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I LOVE all of these suggestions and supportive comments.

I've quit and gone through PAWS a number of times. I always "fake" some symptoms- like flu symptoms. i don't feel like I'm faking sickness because I do feel sick. And adderall does debilitate your immune system. I actually was really sick a little while ago. I had the flu, a stomach virus, pressure headaches, and strep throat. I was pretty bedridden for over a week, and sick for almost 3 weeks. I'm still not back to 100%. Being sick sucks and it definitely reminds me of PAWS.

You work really hard, you deserve some time off.

It sounds like you have been strong, worked harder than necessary, and taken on extra tasks for a long time. Adderall makes it easy for me to do that too. But now it's your turn to get colleges and friends to take on some extra tasks for you. Someone told me once: "Vulnerability can be your greatest strength." This really helped me realize how hard it was for me to ask others to help me even though I offered my help to others more often than not. I'm sure your co-workers, family, friends, and students appreciate how much you've always done for them. it is more than ok to ask others to help, or delegate tasks. I don't know what grade you teach, but maybe it's possible for students to grade their own, or their peers' assignments during class. Maybe you could assign projects or presentations so that the students could take some of the teaching material and class time off your hands. I remember having teachers who did this, and it was always really fun and educational.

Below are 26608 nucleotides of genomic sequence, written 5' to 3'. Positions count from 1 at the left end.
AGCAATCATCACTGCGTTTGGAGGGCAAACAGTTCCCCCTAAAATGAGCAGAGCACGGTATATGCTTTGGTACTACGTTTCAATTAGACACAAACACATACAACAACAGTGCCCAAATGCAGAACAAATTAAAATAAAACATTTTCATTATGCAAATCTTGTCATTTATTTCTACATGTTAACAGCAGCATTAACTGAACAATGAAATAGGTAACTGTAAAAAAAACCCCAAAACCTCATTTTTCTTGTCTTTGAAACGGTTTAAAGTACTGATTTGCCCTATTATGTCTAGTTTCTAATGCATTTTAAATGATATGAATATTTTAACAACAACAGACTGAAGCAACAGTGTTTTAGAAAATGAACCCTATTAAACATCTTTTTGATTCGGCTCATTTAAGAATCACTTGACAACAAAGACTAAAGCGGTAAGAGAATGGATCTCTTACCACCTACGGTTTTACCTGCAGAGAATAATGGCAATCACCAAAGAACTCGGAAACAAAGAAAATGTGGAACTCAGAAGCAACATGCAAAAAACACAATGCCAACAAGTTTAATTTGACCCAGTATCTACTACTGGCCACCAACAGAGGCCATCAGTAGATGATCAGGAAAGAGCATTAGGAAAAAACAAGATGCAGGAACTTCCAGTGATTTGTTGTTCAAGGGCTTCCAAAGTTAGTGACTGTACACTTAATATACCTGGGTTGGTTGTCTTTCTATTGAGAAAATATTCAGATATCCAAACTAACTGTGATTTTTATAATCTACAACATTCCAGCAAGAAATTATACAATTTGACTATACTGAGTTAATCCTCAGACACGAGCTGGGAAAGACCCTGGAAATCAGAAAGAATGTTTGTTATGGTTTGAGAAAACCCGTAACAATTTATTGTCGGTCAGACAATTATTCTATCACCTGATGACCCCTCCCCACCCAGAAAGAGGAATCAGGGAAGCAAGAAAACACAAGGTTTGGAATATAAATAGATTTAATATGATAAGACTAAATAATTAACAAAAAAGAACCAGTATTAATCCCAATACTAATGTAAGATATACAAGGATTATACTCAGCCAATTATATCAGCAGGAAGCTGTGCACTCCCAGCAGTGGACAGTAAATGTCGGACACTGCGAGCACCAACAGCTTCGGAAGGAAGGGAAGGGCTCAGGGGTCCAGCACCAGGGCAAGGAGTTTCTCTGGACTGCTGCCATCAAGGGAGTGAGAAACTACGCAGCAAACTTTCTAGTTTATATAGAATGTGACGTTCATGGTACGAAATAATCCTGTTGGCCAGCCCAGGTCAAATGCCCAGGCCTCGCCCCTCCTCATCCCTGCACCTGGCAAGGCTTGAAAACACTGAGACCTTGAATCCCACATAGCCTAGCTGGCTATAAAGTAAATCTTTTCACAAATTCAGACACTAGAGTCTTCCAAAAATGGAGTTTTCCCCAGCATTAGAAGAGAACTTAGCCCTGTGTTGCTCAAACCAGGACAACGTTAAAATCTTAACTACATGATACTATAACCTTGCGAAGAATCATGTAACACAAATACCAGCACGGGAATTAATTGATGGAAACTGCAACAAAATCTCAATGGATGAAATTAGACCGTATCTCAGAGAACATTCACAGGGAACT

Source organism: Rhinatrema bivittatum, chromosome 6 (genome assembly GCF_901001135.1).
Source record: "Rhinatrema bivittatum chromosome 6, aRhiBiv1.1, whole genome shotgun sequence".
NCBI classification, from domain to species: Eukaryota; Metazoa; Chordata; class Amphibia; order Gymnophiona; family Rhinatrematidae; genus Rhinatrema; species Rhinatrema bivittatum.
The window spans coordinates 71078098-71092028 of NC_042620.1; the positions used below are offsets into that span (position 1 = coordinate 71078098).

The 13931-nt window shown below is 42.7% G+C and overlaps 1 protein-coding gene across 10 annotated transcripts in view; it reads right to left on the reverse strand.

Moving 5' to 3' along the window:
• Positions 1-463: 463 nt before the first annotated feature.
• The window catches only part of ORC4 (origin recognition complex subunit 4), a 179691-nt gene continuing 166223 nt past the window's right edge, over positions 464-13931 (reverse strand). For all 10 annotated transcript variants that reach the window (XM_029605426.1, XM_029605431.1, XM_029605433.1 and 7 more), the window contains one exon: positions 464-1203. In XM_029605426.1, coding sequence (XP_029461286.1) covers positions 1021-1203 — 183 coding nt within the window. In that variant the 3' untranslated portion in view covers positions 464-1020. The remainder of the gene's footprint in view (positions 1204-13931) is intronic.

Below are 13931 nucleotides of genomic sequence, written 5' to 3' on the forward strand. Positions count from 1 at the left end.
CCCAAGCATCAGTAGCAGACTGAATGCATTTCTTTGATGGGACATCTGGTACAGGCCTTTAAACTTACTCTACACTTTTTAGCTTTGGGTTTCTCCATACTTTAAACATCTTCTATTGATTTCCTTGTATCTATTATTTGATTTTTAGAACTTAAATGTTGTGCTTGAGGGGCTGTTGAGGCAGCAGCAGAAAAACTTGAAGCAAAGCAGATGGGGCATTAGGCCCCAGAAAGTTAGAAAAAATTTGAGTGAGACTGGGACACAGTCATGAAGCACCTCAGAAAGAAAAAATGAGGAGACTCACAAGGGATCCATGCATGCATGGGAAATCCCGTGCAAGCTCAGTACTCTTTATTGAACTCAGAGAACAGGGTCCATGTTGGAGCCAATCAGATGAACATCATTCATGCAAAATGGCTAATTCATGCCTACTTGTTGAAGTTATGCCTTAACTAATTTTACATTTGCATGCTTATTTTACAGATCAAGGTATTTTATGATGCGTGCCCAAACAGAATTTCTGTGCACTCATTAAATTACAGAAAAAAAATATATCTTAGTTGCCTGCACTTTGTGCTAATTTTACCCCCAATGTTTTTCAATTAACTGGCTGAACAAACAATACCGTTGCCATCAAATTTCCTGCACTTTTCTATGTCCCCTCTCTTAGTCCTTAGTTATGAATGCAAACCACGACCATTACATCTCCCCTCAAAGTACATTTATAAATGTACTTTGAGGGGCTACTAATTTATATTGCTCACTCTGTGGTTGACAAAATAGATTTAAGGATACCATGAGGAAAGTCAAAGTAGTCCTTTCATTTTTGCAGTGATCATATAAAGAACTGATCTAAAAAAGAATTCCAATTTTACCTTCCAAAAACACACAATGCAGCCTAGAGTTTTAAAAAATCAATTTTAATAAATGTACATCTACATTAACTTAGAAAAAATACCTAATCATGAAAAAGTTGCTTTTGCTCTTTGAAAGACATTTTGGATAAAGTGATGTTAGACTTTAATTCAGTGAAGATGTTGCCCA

Good Luck! and Happy Mud Week!!!!

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Rev&rush...there are three adderall addiction terms u will get to know really well on this site in no time...PAWS...psychosis and dopamine.

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I got psychosis & dopamine. PAWS is foreign to me. Is it an acronym for something? P_______ adderall withdrawal symptoms? Maybe don't know what the p is.

Please GIMME THE ANSWER! Now I need to know. Pencil? Pre? Oh, god I hope it's not pre... Planned? Pretty? Pensive? Pickle? Pentathlon? Oh I hope it's not that one.. Parents? Push? Oh A can be anphedimine, too.

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Personal Adderall Withdrawl Stash

Lol...Flush your PAWS!

Stash ...and ' cut off your doc ' are other quitting adderall terms..